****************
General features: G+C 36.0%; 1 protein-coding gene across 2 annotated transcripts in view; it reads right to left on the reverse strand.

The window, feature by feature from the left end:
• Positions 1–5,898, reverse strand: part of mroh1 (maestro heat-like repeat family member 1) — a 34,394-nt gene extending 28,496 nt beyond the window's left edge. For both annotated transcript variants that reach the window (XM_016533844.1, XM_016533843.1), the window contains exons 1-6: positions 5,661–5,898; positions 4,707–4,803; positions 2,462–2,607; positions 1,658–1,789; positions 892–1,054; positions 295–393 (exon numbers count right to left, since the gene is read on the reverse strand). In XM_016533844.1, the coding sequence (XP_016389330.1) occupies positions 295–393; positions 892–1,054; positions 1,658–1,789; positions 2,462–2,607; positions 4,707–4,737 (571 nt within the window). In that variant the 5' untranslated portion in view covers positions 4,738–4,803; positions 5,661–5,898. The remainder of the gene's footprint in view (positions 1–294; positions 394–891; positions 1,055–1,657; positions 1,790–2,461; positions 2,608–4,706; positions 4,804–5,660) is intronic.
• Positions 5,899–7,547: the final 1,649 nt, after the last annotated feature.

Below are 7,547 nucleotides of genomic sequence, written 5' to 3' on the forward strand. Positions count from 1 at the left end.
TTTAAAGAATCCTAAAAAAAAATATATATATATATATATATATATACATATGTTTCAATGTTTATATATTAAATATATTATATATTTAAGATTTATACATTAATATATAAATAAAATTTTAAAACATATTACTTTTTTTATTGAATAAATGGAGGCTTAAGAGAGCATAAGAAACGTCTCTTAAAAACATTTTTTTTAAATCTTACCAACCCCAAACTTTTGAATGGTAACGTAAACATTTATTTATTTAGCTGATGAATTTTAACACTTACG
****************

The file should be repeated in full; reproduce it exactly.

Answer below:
General features: G+C 36.0%; 1 protein-coding gene across 2 annotated transcripts in view; it reads right to left on the reverse strand.

The window, feature by feature from the left end:
• Positions 1–5,898, reverse strand: part of mroh1 (maestro heat-like repeat family member 1) — a 34,394-nt gene extending 28,496 nt beyond the window's left edge. For both annotated transcript variants that reach the window (XM_016533844.1, XM_016533843.1), the window contains exons 1-6: positions 5,661–5,898; positions 4,707–4,803; positions 2,462–2,607; positions 1,658–1,789; positions 892–1,054; positions 295–393 (exon numbers count right to left, since the gene is read on the reverse strand). In XM_016533844.1, the coding sequence (XP_016389330.1) occupies positions 295–393; positions 892–1,054; positions 1,658–1,789; positions 2,462–2,607; positions 4,707–4,737 (571 nt within the window). In that variant the 5' untranslated portion in view covers positions 4,738–4,803; positions 5,661–5,898. The remainder of the gene's footprint in view (positions 1–294; positions 394–891; positions 1,055–1,657; positions 1,790–2,461; positions 2,608–4,706; positions 4,804–5,660) is intronic.
• Positions 5,899–7,547: the final 1,649 nt, after the last annotated feature.

Below are 7,547 nucleotides of genomic sequence, written 5' to 3' on the forward strand. Positions count from 1 at the left end.
TTTAAAGAATCCTAAAAAAAAATATATATATATATATATATATATACATATGTTTCAATGTTTATATATTAAATATATTATATATTTAAGATTTATACATTAATATATAAATAAAATTTTAAAACATATTACTTTTTTTATTGAATAAATGGAGGCTTAAGAGAGCATAAGAAACGTCTCTTAAAAACATTTTTTTTAAATCTTACCAACCCCAAACTTTTGAATGGTAACGTAAACATTTATTTATTTAGCTGATGAATTTTAACACTTACG